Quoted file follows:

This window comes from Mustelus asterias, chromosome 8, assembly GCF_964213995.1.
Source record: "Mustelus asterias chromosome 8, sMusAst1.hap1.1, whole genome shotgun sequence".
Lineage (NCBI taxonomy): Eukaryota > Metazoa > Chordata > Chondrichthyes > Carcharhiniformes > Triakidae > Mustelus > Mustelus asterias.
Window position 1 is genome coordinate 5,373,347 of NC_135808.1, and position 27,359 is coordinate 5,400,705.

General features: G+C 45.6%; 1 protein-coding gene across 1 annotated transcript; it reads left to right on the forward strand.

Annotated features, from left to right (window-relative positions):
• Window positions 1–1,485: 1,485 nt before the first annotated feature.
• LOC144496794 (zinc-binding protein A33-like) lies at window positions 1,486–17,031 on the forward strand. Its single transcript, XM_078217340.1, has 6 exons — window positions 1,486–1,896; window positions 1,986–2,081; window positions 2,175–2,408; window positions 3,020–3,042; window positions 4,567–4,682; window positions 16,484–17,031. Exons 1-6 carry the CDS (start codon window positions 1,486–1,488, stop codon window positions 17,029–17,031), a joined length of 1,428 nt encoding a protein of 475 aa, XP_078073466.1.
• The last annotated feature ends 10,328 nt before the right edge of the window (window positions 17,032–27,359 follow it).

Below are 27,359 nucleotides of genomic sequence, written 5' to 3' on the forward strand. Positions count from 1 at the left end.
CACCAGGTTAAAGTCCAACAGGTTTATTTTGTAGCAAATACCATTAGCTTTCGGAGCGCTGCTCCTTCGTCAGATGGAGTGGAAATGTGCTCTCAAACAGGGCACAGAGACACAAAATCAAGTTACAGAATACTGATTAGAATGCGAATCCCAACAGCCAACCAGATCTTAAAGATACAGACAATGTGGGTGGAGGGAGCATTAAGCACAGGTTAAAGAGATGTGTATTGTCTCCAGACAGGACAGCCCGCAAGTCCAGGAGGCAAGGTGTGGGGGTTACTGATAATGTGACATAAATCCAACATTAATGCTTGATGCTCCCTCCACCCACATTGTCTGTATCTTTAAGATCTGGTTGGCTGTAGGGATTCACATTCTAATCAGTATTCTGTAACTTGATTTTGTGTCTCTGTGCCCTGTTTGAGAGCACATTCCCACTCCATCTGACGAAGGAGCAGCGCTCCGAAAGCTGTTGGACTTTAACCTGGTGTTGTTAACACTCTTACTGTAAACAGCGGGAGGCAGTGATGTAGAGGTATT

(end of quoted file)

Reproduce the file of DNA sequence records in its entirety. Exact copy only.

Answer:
This window comes from Mustelus asterias, chromosome 8, assembly GCF_964213995.1.
Source record: "Mustelus asterias chromosome 8, sMusAst1.hap1.1, whole genome shotgun sequence".
Lineage (NCBI taxonomy): Eukaryota > Metazoa > Chordata > Chondrichthyes > Carcharhiniformes > Triakidae > Mustelus > Mustelus asterias.
Window position 1 is genome coordinate 5,373,347 of NC_135808.1, and position 27,359 is coordinate 5,400,705.

General features: G+C 45.6%; 1 protein-coding gene across 1 annotated transcript; it reads left to right on the forward strand.

Annotated features, from left to right (window-relative positions):
• Window positions 1–1,485: 1,485 nt before the first annotated feature.
• LOC144496794 (zinc-binding protein A33-like) lies at window positions 1,486–17,031 on the forward strand. Its single transcript, XM_078217340.1, has 6 exons — window positions 1,486–1,896; window positions 1,986–2,081; window positions 2,175–2,408; window positions 3,020–3,042; window positions 4,567–4,682; window positions 16,484–17,031. Exons 1-6 carry the CDS (start codon window positions 1,486–1,488, stop codon window positions 17,029–17,031), a joined length of 1,428 nt encoding a protein of 475 aa, XP_078073466.1.
• The last annotated feature ends 10,328 nt before the right edge of the window (window positions 17,032–27,359 follow it).

Below are 27,359 nucleotides of genomic sequence, written 5' to 3' on the forward strand. Positions count from 1 at the left end.
CACCAGGTTAAAGTCCAACAGGTTTATTTTGTAGCAAATACCATTAGCTTTCGGAGCGCTGCTCCTTCGTCAGATGGAGTGGAAATGTGCTCTCAAACAGGGCACAGAGACACAAAATCAAGTTACAGAATACTGATTAGAATGCGAATCCCAACAGCCAACCAGATCTTAAAGATACAGACAATGTGGGTGGAGGGAGCATTAAGCACAGGTTAAAGAGATGTGTATTGTCTCCAGACAGGACAGCCCGCAAGTCCAGGAGGCAAGGTGTGGGGGTTACTGATAATGTGACATAAATCCAACATTAATGCTTGATGCTCCCTCCACCCACATTGTCTGTATCTTTAAGATCTGGTTGGCTGTAGGGATTCACATTCTAATCAGTATTCTGTAACTTGATTTTGTGTCTCTGTGCCCTGTTTGAGAGCACATTCCCACTCCATCTGACGAAGGAGCAGCGCTCCGAAAGCTGTTGGACTTTAACCTGGTGTTGTTAACACTCTTACTGTAAACAGCGGGAGGCAGTGATGTAGAGGTATT